BANGALORE India's economic growth will remain subdued this year and any recovery will be gradual as government spending and interest rate cuts from the RBI revive domestic demand, according to a Reuters poll of economists.
Although inflation is expected to ease, it will not fall near the Reserve Bank of India's perceived comfort level of around 5 percent, reducing the chances of aggressive policy action to pull the economy out of its slowest pace of expansion in a decade.
Economists polled for the latest quarterly survey lowered their growth forecast for Asia's third largest economy for the eighth consecutive time.
Gross domestic product will increase 6.0 percent in the current fiscal year to March 2014 after it grew at a decade-low of 5.0 percent in the previous fiscal year, according to a median forecast of 27 economists.
That forecast is down from a 6.4 percent pace of expansion in 2013/14 estimated in the last poll conducted in January. The forecast for 2014/2015 was unchanged at 6.9 percent from the previous poll.
"Recovery is seen gradual in the Indian economy with monetary policy turning pro-growth, private consumption strengthening with some help from government spending," said Nitesh Ranjan, economist at Union Bank.
Weak demand for Indian goods and services abroad has been a major contributor to the slowdown, in addition to lack of policy initiatives from the government.
Only towards the end of 2012, the government announced reforms including opening up of the supermarket and aviation sectors to overseas investors.
Although the reforms brought back some investor confidence with portfolio inflows of around $10 billion this year, domestic demand has been hurt by high inflation and interest rates.
And with inflation expected to remain sticky, economists said domestic demand will only pick up gradually.
"A much stronger pickup in domestic demand will take more time as consumption will remain weighed down by rising fuel prices," said Aninda Mitra, economist at Capital Economics in Singapore.
The government, which fixes the end-user cost of diesel, in January told retailers to raise prices of the subsidised fuel in small amounts every month, a move aimed at propping up public finances.
Wholesale prices, India's key inflation measure, are expected to remain above 6 percent in all quarters to June 2014, averaging 6.5 percent for the fiscal year 2013/14 compared with 6.6 percent in the January poll.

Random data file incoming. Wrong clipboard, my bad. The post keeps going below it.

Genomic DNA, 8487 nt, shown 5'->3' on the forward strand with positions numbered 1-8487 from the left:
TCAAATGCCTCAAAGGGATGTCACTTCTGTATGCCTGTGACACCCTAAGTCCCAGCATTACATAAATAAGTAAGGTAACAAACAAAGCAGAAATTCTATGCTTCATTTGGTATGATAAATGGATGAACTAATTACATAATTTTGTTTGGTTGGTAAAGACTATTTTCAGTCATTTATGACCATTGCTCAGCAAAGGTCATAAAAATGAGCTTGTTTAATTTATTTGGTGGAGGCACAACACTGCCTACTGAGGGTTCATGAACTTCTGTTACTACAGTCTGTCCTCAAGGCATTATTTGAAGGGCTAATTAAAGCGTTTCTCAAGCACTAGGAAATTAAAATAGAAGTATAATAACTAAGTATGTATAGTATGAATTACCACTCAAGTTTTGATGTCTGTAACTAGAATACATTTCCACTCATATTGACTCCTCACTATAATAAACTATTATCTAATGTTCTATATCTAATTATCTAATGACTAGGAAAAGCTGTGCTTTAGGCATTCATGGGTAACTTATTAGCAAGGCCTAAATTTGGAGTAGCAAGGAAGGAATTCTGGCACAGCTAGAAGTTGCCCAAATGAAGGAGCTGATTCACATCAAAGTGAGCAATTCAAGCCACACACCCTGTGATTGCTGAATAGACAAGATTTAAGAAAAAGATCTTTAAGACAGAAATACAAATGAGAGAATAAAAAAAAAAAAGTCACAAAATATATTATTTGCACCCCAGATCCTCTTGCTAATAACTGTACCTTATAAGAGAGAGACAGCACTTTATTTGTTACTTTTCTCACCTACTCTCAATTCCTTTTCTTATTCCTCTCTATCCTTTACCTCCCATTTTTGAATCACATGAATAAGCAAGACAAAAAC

The forecast for 2014/2015 was cut, however, to 6.0 percent from 6.5 percent in the January poll.
A separate Reuters poll of 27 economists showed headline inflation likely cooled a tad to 6.40 percent in March after an uptick to 6.84 percent in February.
Wary of persistent inflation, the RBI left the repo rate on hold for nine months before cutting it by 25 basis points twice this year. The poll pointed to another 50 basis points cut to 7 percent by December.
That is in contrast to central banks in other major emerging markets such as China, Brazil and South Korea, which have eased policy more aggressively. On Thursday, however, the Bank of Korea left its policy rate unchanged in a surprise decision.
A record high current account deficit has also restrained the Indian central bank from easing policy more aggressively. The current account deficit is unsustainable at its present level of over 5 percent of GDP, RBI Governor Duvvuri Subbarao said last week.
The deficit hit 5.4 percent of GDP in the September quarter and is expected to end the fiscal year 2012/13 at its highest level ever.
But faced with an election in 2014, the government will likely increase its spending later this year. Although that will boost growth, it will be tougher to rein in the current account deficit.
"The RBI will continue with the baby steps rather than any aggressive cutting as its elbow room is limited due to a very high current account deficit," said Rupa Rege Nitsure, chief economist at Bank of Baroda.
(Polling by Somya Gupta and Ruby Cherian; Editing by Sanjeev Miglani)
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The Reserve Bank of India kept its policy rate on hold at 7.25 percent on Tuesday, as widely expected, while leaving the door open to ease further depending on the inflation outlook and how swiftly banks lower their lending rates. Full Article | Full Coverage